The first time I heard about a college that didn’t give out grades, I had a knee jerk, dismissive and appalled reaction. My friend told me about a college in Scotland where students were graded only on a pass/fail basis; it seemed so odd. How do they measure students? Would the students even come to class if they weren’t being regularly measured on their understanding of the concepts? Would they learn anything?
In the readings for this week, we were introduced to the concept of grade-free learning. To be fair, this differs a bit from the college which I mentioned earlier. The college based their pass/fail decision on an end of semester test with a minimum score that demonstrated proficiency. The concepts we were introduced to were much more comprehensive in their measurement standards, but my initial reaction was the same. Would this actually work? Will they really learn?
Then, I watched the video from Dan Pink about how motivation works. In his TED talk, he explained how the carrot and stick model of motivation, which companies use quite often to motivate their employees, often stifles creativity and lowers productivity. Afterwards, I watched a video by Sir Kennith Robinson. In which, he talks about how we educate our children from the waist up until we are only focused on educating their right brain. He then argues that this sort of education is limits students in their creativity and ability to overcome being wrong. He also argues that the model of education worked to train pupils for factory work but is inadequate for preparing students for the modern era.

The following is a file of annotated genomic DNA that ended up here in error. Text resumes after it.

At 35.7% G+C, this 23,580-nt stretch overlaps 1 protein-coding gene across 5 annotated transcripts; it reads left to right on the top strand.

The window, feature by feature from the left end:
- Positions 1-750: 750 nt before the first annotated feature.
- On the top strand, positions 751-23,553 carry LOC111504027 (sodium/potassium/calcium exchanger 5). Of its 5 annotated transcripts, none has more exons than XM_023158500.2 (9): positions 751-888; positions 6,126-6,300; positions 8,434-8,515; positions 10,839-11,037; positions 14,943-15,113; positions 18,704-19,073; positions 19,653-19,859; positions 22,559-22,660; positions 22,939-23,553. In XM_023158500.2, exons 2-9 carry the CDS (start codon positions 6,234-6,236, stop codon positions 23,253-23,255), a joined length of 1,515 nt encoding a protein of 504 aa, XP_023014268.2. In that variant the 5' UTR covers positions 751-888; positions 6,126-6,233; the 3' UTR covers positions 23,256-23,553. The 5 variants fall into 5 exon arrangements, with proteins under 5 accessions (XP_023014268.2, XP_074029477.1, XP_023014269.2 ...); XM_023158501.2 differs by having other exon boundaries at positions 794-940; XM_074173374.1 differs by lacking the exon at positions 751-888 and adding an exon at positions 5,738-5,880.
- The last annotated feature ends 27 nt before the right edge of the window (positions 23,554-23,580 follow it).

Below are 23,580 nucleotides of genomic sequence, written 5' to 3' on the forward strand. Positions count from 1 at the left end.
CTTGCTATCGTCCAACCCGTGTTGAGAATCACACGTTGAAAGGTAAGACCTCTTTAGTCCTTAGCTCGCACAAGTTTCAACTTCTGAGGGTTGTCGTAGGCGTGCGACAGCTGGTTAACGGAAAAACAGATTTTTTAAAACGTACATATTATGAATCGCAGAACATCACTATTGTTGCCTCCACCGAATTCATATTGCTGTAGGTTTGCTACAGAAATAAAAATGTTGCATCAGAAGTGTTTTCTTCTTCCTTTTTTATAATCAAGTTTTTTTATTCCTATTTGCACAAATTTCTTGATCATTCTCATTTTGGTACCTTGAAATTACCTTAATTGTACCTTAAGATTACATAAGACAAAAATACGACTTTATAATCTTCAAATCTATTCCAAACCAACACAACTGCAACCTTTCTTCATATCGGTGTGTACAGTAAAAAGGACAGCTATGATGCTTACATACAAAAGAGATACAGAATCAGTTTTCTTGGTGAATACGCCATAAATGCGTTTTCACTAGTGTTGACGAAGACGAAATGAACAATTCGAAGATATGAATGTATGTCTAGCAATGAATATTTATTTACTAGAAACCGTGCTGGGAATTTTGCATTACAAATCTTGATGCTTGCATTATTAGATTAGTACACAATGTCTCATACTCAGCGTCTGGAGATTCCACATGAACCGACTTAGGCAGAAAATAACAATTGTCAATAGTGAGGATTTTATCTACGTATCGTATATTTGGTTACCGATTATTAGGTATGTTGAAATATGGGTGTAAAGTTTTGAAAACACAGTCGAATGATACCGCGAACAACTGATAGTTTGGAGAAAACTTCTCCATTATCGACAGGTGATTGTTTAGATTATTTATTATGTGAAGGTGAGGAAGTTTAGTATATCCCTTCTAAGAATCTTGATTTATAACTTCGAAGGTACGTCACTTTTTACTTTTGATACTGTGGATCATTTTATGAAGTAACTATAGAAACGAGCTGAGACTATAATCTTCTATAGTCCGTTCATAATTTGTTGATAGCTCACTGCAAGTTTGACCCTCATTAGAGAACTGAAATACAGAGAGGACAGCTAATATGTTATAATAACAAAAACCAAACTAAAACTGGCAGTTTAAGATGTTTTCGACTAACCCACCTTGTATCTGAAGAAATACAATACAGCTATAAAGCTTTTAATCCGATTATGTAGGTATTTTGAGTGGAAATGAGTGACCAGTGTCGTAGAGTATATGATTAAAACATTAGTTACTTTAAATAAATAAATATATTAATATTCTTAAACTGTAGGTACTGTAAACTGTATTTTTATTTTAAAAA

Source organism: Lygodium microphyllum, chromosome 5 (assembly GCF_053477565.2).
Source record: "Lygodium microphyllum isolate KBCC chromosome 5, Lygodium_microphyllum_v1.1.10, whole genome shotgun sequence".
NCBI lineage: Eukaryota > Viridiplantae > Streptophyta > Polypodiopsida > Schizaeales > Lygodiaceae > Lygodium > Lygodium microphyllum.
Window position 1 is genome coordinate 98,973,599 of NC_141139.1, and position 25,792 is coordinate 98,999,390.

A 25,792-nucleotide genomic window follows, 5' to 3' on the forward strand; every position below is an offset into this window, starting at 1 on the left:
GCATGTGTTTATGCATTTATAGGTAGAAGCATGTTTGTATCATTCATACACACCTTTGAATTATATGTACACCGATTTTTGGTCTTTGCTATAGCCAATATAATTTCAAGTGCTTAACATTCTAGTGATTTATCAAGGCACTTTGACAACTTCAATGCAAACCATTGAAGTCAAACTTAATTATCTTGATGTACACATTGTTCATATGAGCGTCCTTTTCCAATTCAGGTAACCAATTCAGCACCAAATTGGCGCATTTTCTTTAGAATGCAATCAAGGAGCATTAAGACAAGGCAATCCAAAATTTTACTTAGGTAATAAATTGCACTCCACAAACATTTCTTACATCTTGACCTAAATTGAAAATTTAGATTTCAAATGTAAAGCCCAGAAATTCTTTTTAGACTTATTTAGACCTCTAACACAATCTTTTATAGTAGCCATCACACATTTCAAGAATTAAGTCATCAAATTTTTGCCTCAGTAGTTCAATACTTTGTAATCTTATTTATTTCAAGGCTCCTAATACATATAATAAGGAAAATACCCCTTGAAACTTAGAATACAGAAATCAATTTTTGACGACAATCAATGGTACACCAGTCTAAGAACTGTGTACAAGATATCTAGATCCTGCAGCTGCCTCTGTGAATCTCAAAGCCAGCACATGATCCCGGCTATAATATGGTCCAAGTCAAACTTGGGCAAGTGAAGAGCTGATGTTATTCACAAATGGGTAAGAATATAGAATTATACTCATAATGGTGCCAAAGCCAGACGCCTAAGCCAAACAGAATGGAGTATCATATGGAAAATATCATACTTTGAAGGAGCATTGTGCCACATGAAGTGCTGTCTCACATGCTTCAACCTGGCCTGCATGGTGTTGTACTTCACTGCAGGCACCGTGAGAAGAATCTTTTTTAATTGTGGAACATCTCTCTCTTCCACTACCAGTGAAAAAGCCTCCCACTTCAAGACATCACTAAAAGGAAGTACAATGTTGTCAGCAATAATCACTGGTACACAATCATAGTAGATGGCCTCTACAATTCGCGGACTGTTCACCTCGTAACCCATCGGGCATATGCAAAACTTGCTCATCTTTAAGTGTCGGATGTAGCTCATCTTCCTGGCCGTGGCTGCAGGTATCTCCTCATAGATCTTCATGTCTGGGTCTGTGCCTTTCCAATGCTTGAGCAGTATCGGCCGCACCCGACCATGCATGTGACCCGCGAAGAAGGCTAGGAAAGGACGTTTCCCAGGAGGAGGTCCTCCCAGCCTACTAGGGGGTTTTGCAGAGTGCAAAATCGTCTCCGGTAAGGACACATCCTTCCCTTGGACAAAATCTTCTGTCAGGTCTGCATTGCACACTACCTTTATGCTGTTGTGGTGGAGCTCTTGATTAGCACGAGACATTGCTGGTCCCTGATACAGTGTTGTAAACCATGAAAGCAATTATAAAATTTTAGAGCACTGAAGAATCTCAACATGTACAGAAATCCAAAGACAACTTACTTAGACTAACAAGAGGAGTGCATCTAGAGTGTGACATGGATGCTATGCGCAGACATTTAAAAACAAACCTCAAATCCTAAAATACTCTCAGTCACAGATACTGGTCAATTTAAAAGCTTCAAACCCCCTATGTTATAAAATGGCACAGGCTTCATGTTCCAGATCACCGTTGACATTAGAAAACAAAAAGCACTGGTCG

The other reading that stuck out to me from this week was the one by Alfie Kohn. He argues that we have known the grading system to be problematic since the 1930s, yet we have continued to use it.
My initial negative reaction to the grade free system can be boiled down into two parts. One is the aversion to change, and two is the lack of a clear picture of what grading does to the student. I had this idea that we must be using this system for so long because it works and is the best option we have available. Why would we change something that doesn’t need changing? I’m realizing now the naivety of that viewpoint. If our goals as educators is to provide an education that engages the whole student, then it seems that change is what is necessary.